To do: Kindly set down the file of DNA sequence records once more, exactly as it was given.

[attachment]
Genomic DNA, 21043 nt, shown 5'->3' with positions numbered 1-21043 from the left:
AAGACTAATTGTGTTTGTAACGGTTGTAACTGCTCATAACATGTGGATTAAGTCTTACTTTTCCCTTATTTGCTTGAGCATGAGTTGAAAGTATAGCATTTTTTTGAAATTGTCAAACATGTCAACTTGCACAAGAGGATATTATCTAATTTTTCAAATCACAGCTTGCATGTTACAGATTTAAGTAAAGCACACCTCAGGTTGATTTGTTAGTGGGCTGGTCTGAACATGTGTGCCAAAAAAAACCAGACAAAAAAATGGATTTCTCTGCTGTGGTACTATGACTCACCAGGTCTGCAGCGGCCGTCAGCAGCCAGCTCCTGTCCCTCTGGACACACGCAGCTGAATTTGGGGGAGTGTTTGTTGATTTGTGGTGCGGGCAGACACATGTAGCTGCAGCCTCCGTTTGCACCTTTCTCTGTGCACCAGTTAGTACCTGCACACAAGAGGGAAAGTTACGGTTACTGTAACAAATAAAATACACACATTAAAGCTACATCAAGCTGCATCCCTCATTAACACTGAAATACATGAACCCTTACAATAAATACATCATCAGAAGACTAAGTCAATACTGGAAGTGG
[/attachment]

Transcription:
Genomic DNA, 21043 nt, shown 5'->3' with positions numbered 1-21043 from the left:
AAGACTAATTGTGTTTGTAACGGTTGTAACTGCTCATAACATGTGGATTAAGTCTTACTTTTCCCTTATTTGCTTGAGCATGAGTTGAAAGTATAGCATTTTTTTGAAATTGTCAAACATGTCAACTTGCACAAGAGGATATTATCTAATTTTTCAAATCACAGCTTGCATGTTACAGATTTAAGTAAAGCACACCTCAGGTTGATTTGTTAGTGGGCTGGTCTGAACATGTGTGCCAAAAAAAACCAGACAAAAAAATGGATTTCTCTGCTGTGGTACTATGACTCACCAGGTCTGCAGCGGCCGTCAGCAGCCAGCTCCTGTCCCTCTGGACACACGCAGCTGAATTTGGGGGAGTGTTTGTTGATTTGTGGTGCGGGCAGACACATGTAGCTGCAGCCTCCGTTTGCACCTTTCTCTGTGCACCAGTTAGTACCTGCACACAAGAGGGAAAGTTACGGTTACTGTAACAAATAAAATACACACATTAAAGCTACATCAAGCTGCATCCCTCATTAACACTGAAATACATGAACCCTTACAATAAATACATCATCAGAAGACTAAGTCAATACTGGAAGTGG